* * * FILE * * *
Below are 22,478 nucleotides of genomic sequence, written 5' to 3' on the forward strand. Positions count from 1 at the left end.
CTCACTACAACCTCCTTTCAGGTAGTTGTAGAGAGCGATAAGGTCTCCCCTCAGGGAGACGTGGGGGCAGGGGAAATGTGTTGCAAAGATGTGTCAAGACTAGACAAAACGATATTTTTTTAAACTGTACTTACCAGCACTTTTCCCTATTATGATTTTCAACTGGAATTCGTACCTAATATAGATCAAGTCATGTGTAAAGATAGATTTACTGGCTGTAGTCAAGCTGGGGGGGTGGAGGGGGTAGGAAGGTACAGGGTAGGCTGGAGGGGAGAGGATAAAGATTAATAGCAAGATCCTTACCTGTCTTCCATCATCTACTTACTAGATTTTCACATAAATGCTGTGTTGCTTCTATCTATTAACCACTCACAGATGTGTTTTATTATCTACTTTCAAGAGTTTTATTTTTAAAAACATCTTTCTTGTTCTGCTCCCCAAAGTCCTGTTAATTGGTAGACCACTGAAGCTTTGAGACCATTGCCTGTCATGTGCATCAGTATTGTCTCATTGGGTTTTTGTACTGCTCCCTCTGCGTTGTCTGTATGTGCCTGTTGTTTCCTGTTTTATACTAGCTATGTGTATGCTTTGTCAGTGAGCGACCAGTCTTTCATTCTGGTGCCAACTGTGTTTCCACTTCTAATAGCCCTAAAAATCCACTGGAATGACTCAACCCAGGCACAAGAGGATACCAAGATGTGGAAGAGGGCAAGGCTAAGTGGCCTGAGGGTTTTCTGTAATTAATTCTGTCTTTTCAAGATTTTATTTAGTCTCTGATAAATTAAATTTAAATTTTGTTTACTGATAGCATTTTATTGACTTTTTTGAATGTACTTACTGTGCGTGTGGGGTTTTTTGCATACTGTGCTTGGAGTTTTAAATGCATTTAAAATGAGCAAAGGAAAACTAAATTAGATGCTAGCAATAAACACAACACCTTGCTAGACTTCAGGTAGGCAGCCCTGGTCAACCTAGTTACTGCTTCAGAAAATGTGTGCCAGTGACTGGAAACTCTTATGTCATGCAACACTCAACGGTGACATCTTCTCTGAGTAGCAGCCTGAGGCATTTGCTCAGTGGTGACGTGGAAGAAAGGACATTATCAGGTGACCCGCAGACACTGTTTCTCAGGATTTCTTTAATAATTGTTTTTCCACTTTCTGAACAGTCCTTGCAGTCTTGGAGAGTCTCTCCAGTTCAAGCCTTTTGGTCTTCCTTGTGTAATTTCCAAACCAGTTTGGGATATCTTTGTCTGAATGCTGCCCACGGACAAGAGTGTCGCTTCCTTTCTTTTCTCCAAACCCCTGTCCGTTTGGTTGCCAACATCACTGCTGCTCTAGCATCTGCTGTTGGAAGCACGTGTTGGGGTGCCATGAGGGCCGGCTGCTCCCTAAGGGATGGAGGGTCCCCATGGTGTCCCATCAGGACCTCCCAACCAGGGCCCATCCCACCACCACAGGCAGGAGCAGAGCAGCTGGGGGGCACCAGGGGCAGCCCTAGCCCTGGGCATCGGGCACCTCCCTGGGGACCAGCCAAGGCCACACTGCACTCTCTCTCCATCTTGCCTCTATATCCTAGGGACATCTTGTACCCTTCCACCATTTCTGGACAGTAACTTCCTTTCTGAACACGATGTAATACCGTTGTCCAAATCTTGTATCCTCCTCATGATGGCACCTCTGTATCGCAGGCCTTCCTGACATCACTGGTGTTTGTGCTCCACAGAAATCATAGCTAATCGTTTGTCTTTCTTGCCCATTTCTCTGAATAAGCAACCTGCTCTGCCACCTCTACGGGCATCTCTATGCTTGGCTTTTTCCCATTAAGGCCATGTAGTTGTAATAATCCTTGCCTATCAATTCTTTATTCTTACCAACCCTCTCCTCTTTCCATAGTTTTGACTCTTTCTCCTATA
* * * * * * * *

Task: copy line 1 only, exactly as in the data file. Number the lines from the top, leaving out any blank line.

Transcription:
Below are 22,478 nucleotides of genomic sequence, written 5' to 3' on the forward strand. Positions count from 1 at the left end.